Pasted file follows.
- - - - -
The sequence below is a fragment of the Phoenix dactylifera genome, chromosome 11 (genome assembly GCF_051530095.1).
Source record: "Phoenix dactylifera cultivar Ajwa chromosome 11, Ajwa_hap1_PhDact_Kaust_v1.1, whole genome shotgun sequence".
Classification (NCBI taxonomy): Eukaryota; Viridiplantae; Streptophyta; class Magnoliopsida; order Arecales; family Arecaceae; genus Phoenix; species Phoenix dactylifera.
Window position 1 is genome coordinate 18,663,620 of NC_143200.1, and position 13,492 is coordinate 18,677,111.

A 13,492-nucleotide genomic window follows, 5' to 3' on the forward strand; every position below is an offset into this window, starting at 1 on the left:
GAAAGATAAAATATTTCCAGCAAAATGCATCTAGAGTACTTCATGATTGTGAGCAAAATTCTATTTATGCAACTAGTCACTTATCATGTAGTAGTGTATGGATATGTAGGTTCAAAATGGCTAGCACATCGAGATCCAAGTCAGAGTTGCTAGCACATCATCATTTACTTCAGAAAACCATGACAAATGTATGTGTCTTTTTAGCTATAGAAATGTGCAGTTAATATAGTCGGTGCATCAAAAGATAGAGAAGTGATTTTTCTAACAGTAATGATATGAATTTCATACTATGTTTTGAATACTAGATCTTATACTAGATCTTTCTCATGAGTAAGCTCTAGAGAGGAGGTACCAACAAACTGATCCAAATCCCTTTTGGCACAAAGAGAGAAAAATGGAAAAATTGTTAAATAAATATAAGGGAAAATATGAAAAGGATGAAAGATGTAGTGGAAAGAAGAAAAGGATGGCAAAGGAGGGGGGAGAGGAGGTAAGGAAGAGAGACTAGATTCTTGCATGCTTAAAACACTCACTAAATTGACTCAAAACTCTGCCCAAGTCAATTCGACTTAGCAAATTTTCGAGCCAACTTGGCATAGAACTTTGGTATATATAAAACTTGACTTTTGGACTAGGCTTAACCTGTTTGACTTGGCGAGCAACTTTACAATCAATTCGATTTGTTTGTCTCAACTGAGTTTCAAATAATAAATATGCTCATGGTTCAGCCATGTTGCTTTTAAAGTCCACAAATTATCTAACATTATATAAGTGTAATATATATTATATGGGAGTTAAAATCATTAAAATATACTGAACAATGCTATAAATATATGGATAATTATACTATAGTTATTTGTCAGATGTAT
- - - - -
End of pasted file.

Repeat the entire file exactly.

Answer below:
The sequence below is a fragment of the Phoenix dactylifera genome, chromosome 11 (genome assembly GCF_051530095.1).
Source record: "Phoenix dactylifera cultivar Ajwa chromosome 11, Ajwa_hap1_PhDact_Kaust_v1.1, whole genome shotgun sequence".
Classification (NCBI taxonomy): Eukaryota; Viridiplantae; Streptophyta; class Magnoliopsida; order Arecales; family Arecaceae; genus Phoenix; species Phoenix dactylifera.
Window position 1 is genome coordinate 18,663,620 of NC_143200.1, and position 13,492 is coordinate 18,677,111.

A 13,492-nucleotide genomic window follows, 5' to 3' on the forward strand; every position below is an offset into this window, starting at 1 on the left:
GAAAGATAAAATATTTCCAGCAAAATGCATCTAGAGTACTTCATGATTGTGAGCAAAATTCTATTTATGCAACTAGTCACTTATCATGTAGTAGTGTATGGATATGTAGGTTCAAAATGGCTAGCACATCGAGATCCAAGTCAGAGTTGCTAGCACATCATCATTTACTTCAGAAAACCATGACAAATGTATGTGTCTTTTTAGCTATAGAAATGTGCAGTTAATATAGTCGGTGCATCAAAAGATAGAGAAGTGATTTTTCTAACAGTAATGATATGAATTTCATACTATGTTTTGAATACTAGATCTTATACTAGATCTTTCTCATGAGTAAGCTCTAGAGAGGAGGTACCAACAAACTGATCCAAATCCCTTTTGGCACAAAGAGAGAAAAATGGAAAAATTGTTAAATAAATATAAGGGAAAATATGAAAAGGATGAAAGATGTAGTGGAAAGAAGAAAAGGATGGCAAAGGAGGGGGGAGAGGAGGTAAGGAAGAGAGACTAGATTCTTGCATGCTTAAAACACTCACTAAATTGACTCAAAACTCTGCCCAAGTCAATTCGACTTAGCAAATTTTCGAGCCAACTTGGCATAGAACTTTGGTATATATAAAACTTGACTTTTGGACTAGGCTTAACCTGTTTGACTTGGCGAGCAACTTTACAATCAATTCGATTTGTTTGTCTCAACTGAGTTTCAAATAATAAATATGCTCATGGTTCAGCCATGTTGCTTTTAAAGTCCACAAATTATCTAACATTATATAAGTGTAATATATATTATATGGGAGTTAAAATCATTAAAATATACTGAACAATGCTATAAATATATGGATAATTATACTATAGTTATTTGTCAGATGTAT